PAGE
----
Thursday, August 21, 2014

Quick Take: Wider Channel Widths Are Flashy but Not Efficient

I've been thinking of writing a well-articulated blog post on why the preference for high-density Wi-Fi networks is smaller channel width over larger channel width. This post is NOT that.

Instead, I was on Twitter articulating some of the logical points why smaller channel widths provide better aggregate capacity than larger channel widths (assuming you deploy enough radios and take advantage of all the spectrum at your disposal). Here is a quick recap of those points.

You might want to reference my SNR to MCS Index Mapping Table, which shows why larger channels result in a reduction in modulation rate that can often offset the gain from using the wider bandwidth in the first place. And my 802.11ac Receiver Sensitivity charts show that you have to have a really great signal strength for wider channels to even be considered, but watch out in your design because overcompensating to achieve higher signal strength will increase co-channel interference (CCI) which travels a LONG ways! Finally, my post on 802.11ac Adjacent Channel Interference (ACI) shows that wider channels create more ACI than smaller channels, and ACI is even more detrimental and unfriendly than CCI. Therefore, radio receivers require greater adjacent channel rejection (up to 8dB more), and with fewer channels for frequency re-use ACI is more likely.











Cheers,
Andrew

Wednesday, August 20, 2014

802.11ac Receiver Sensitivity

Following my previous post regarding typical SNR to MCS rate mappings for Wi-Fi clients, an interesting discussion was held on Twitter regarding the effects of increased channel width on the ability of a client to decode frames at any given SNR. Long story short, wider channels increase the noise power captured by the receiving radio which reduces its SNR. For every doubling of channel width, you require 3dB better signal to achieve the same MCS rate.

George Ou created a chart showing the relative range of each MCS rate based at various channel widths:



Following up on his work, I thought it would be useful to provide some context around these coverage ranges by referencing it against a typical noise floor of -93 dBm found in many environments. Using this noise floor and the SNR to MCS rate mapping table, combined with the relative coverage ranges (based on RF signal propagation using the inverse square law) we can visualize what data rates a typical 802.11ac radio will experience at various RSSI and SNR signal levels for each channel width.

Note - these receiver sensitivities are not absolute. Wi-Fi radios vary. But this chart is a good approximation for many radios and provides a generic reference for you to visualize and understand this effect.

802.11ac Receiver Sensitivity (Down to -91 dBm)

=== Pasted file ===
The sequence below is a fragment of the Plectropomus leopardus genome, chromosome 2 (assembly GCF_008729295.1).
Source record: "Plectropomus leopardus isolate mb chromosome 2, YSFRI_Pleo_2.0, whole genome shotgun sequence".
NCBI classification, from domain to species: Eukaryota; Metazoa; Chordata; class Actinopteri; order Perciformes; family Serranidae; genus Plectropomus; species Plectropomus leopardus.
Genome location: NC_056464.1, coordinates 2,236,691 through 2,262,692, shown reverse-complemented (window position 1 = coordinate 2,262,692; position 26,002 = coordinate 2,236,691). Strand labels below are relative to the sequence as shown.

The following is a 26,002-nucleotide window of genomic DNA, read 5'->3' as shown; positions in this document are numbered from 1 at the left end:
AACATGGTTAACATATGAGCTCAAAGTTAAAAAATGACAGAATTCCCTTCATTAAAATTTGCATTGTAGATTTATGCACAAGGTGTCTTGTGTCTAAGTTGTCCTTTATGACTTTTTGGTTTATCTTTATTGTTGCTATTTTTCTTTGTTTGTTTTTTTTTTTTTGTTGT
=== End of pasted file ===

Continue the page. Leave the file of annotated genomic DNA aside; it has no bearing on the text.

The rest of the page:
Update: as requested by various folks, here is a zoomed-in version of the same chart so that the higher data rates are easier to distinguish.

802.11ac Receiver Sensitivity (Down to -82 dBm)



Thanks to George Ou for his work on the initial chart!

Cheers,
Andrew

Tuesday, August 19, 2014

Visualizing How Wi-Fi SNR Helps Determine the Achievable MCS Data Rate

If a Wi-Fi station has a better signal, you get more throughput. Everyone knows that. Here is a handy chart to help visualize it.

This table shows the "typical" data rates that Wi-Fi stations can achieve based on their SNR (signal to noise ratio). I say "typical" because it actually varies based on the radio chipset receiver sensitivity, but these values are a good starting point for most devices.

The achievable data rate (MCS rate) varies based on a number of variables:
  1. The 802.11 protocol - really a function of the increasing maturity of chipsets over time to handle more complex modulation types even when SNR is a bit lower.
  2. The channel width - typically doubling the channel width increases the noise floor by 3 dB, which decreases SNR. So to get the same MCS rate on wider channels you need higher SNR.
  3. The complexity of the modulation - notice as you get into more complex modulations like 64-QAM and 256-QAM that it doesn't take much more SNR to move from the lower encoding rate to the higher encoding rate, and vice versa in the opposite direction.
Typical Wi-Fi SNR to MCS Data Rate Mappings
(Download for full resolution image)

The table is color-coded based on modulation type:
- BPSK = Red
- QPSK = Orange
- 16-QAM = Yellow
- 64-QAM = Blue
- 256-QAM = Green

Update: Keith Parsons was kind enough to put this chart into a printable format in PDF. Download the printable version here (not color coded).

Cheers,
Andrew